I’m currently reading “Truman” by David McCullough. I really enjoyed his book, “1776” and had a mild interest in reading this. It’s almost 1000 pages and I wasn’t sure if I wanted to interrupt the adventures of The Three Musketeers to dive into what might be a boring tale about ol’ Give ’em Hell Harry. But McCullough does history like a novel so I figured what the heck. I borrowed the book from my son-in-law and began to plod along. The one issue I was most interested in exploring was the dropping of the bomb. This issue has come up in other discussions at other blogs, including a very respectful set of postings at ELAshley’s old blog on the anniversary of the Hiroshima event. I thought I’d get a pretty in depth perspective from this book.

But I’m only at page 166 thus far. Harry just won his first political campaign as a local judge, but it sounds more like a county commissioner type of job. He’d deal with finances and doling out patronage jobs.

But here’s the part that stood out for me: The area of Missouri where Harry lived, Kansas City, Independence and there abouts, was a strong Democratic region. Republicans were a tiny minority and the real drama of campaigning was found in the Dem primaries. There were two major factions at the time. One was called the “goats” who followed the Pendergast machine, and the other was the “rabbits” who were lead by a guy named Shannon.

Frankly, the Dems did a lot for people at the time and it didn’t matter what party you said you were from. If you had need, they’d be there, but they did ask for a vote as the only payment. (Hmmm. Sounds like they’re setting themselves up some victims; cultivating an entitlement mentality.) But it was in the campaigning where they did shine. From the book:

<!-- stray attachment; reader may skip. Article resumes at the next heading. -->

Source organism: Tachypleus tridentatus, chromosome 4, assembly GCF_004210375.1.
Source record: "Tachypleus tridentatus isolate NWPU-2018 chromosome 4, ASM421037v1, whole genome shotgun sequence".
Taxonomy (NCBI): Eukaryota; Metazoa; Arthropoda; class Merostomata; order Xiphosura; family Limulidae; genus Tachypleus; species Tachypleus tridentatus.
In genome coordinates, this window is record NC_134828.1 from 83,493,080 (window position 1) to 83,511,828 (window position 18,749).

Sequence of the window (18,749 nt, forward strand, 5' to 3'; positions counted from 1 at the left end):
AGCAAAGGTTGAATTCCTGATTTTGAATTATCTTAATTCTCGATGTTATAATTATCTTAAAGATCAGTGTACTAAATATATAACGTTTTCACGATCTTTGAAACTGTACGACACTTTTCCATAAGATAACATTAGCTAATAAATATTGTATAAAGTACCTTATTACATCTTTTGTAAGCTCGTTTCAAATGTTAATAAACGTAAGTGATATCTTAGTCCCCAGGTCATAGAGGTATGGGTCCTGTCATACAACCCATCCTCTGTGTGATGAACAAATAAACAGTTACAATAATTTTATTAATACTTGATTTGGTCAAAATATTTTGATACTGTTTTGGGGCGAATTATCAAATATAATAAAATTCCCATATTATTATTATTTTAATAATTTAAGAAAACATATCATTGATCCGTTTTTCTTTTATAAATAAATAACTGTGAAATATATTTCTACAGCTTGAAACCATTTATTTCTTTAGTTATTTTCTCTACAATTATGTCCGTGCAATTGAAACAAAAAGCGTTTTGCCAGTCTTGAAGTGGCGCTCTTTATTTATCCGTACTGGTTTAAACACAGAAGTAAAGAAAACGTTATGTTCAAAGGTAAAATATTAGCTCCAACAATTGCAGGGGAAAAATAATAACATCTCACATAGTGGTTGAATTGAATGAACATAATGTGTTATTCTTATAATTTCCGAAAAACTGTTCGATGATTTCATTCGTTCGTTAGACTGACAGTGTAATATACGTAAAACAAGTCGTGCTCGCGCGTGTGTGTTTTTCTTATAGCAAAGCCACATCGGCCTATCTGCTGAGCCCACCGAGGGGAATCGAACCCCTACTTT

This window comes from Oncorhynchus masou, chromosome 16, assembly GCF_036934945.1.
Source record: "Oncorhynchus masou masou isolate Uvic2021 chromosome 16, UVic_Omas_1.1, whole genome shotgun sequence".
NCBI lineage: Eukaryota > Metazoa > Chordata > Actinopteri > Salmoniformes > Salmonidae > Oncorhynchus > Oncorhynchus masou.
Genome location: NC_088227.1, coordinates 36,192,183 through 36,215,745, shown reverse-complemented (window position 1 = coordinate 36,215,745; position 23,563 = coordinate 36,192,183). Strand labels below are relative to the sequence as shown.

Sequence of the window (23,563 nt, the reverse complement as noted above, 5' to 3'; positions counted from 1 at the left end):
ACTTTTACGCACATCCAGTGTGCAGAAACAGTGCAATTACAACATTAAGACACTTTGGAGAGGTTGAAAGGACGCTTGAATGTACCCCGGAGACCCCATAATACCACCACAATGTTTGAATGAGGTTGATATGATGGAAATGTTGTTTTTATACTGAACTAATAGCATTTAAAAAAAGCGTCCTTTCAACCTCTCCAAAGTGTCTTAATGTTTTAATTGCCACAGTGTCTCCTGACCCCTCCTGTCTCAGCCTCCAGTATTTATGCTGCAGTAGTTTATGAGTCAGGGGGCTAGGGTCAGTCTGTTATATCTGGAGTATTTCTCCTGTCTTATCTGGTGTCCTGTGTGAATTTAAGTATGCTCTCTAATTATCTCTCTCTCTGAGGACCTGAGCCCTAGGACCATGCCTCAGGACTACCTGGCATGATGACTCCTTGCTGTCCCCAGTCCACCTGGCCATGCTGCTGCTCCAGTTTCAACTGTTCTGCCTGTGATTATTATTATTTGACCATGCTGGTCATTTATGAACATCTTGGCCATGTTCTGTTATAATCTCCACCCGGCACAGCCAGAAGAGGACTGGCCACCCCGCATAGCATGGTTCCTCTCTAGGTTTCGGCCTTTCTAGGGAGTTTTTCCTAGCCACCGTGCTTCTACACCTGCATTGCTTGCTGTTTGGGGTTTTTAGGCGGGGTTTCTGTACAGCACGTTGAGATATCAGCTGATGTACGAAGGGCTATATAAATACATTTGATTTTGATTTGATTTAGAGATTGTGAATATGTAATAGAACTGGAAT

“The difference between the two factions was mainly a matter of style. The Goats liked to win with strength, with big turnouts on election day. The Rabbits were known for their cleverness. But both sides could play rough—with money or by calling out the saloon bullies. Strong-arm tactics at the polls, ballot-stuffing, ballot-box theft, the buying of votes with whiskey or cash, bloody, headlong street brawls, all the odious strategems that had made big-city machine politics notorious since the time of New York’s Boss Tweed, had been brought to bear to determine which side within the party gained the uppor hand. ‘Stealing elections had become a high art,’ wrote one man, ‘refined and streamlined by the constant factional battles…’ “

I especially enjoyed this part regarding the repayment of help rendered:

All that was expected in return was gratitude expressed at the polls on election day. and to most of his people this seemed little enough to ask and perfectly proper. Many, too, were happy to be ‘repeaters,’ those who voted ‘early and often’ on election day. The woman who worked in the hospital laundry, as an example, started as a repeater at age eighteen, three years shy of the voting age, and enjoyed every moment. She and several others would dress up in different costumes for each new identity, as they were driven from polling place to polling place in a fine, big car. It was like play-acting, she remembered years later. She would vote at least four or five times before the day ended. ‘Oh I knew it was illegal, but I certainly never thought it was wrong.’ “

Wow. Imagine that. Democrats cheating. Like Hugh Hewitt said in his book, “If It’s Not Close, They Can’t Cheat”, Dems really have been doing this a long time.

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